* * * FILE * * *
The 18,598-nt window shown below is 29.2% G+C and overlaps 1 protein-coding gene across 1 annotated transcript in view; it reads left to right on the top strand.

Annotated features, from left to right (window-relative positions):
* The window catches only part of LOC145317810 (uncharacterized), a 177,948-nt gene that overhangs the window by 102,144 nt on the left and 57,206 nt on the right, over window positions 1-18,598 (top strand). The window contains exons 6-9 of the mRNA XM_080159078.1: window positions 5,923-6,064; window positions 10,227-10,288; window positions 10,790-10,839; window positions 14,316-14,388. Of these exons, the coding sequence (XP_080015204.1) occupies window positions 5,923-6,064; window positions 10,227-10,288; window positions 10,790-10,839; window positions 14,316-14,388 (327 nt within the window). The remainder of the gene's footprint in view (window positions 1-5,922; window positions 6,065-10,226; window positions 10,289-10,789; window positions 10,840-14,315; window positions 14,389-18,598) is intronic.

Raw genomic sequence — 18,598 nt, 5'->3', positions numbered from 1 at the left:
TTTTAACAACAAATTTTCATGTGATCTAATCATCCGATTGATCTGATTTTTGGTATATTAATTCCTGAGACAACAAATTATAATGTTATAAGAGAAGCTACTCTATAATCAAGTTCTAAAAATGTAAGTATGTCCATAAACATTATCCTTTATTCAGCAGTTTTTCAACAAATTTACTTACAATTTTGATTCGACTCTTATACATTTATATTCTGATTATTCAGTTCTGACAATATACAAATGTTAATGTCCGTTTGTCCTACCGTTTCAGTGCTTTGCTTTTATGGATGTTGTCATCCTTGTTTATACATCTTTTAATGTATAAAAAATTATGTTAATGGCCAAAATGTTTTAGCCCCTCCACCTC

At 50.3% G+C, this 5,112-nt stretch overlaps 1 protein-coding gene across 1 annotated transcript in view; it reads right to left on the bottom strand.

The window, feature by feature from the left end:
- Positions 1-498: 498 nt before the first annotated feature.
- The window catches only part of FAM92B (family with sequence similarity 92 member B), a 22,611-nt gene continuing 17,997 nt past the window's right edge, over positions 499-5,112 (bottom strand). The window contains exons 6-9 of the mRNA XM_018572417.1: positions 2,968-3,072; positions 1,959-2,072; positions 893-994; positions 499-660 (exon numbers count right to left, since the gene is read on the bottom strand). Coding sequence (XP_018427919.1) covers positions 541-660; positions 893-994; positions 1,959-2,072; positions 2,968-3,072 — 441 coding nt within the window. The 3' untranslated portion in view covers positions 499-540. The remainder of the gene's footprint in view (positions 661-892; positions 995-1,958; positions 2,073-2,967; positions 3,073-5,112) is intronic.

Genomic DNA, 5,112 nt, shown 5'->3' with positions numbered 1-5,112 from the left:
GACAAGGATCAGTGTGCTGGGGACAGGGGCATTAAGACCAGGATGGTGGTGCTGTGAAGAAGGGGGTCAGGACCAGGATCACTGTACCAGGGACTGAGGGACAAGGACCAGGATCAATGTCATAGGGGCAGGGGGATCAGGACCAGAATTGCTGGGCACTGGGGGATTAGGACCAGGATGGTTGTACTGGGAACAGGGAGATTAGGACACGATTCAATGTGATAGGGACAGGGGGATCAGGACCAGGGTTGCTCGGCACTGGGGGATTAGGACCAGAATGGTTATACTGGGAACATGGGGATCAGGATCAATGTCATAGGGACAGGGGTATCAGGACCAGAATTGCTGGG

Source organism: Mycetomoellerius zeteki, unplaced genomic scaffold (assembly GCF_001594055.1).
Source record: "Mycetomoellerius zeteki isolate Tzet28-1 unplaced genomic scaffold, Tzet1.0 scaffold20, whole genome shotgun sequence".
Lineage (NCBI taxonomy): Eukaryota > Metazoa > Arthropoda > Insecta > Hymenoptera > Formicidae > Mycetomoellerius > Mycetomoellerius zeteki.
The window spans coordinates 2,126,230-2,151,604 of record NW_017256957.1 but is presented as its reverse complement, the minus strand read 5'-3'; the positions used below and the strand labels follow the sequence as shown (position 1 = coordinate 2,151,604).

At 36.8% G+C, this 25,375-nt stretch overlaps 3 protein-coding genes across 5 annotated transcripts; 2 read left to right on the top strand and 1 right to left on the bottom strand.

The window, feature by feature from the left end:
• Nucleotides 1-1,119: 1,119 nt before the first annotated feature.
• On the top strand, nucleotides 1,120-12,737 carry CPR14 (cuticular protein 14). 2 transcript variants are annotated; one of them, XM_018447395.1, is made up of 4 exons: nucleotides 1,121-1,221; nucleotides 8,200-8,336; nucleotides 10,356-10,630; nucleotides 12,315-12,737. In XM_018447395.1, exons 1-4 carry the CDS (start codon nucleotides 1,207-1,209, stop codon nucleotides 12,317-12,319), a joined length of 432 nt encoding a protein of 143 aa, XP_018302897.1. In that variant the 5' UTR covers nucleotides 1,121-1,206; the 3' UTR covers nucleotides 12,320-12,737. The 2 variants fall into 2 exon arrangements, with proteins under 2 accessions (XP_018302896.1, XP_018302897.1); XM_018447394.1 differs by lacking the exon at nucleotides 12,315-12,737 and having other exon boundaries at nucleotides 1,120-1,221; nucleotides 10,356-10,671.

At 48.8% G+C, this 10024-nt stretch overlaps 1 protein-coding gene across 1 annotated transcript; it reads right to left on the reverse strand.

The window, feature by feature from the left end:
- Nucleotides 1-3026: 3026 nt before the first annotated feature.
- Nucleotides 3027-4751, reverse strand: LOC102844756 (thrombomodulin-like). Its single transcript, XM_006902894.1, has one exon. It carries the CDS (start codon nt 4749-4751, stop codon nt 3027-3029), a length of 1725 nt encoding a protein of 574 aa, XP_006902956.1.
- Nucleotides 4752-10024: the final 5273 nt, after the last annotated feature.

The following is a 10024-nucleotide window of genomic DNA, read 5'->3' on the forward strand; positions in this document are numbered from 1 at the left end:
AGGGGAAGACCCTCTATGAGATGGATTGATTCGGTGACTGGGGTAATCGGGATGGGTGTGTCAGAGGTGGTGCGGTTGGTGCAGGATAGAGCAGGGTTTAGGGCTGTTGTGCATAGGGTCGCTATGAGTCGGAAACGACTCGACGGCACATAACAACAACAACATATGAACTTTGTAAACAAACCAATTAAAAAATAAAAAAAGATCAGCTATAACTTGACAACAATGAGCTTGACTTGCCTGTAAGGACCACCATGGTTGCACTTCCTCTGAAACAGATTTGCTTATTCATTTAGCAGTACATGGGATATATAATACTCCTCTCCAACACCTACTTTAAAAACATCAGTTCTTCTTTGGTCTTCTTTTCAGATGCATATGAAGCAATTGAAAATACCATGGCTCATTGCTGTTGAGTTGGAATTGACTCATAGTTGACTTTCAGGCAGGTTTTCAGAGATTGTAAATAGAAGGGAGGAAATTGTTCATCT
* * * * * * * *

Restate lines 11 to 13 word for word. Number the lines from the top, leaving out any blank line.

GACAAGGATCAGTGTGCTGGGGACAGGGGCATTAAGACCAGGATGGTGGTGCTGTGAAGAAGGGGGTCAGGACCAGGATCACTGTACCAGGGACTGAGGGACAAGGACCAGGATCAATGTCATAGGGGCAGGGGGATCAGGACCAGAATTGCTGGGCACTGGGGGATTAGGACCAGGATGGTTGTACTGGGAACAGGGAGATTAGGACACGATTCAATGTGATAGGGACAGGGGGATCAGGACCAGGGTTGCTCGGCACTGGGGGATTAGGACCAGAATGGTTATACTGGGAACATGGGGATCAGGATCAATGTCATAGGGACAGGGGTATCAGGACCAGAATTGCTGGG

Source organism: Mycetomoellerius zeteki, unplaced genomic scaffold (assembly GCF_001594055.1).
Source record: "Mycetomoellerius zeteki isolate Tzet28-1 unplaced genomic scaffold, Tzet1.0 scaffold20, whole genome shotgun sequence".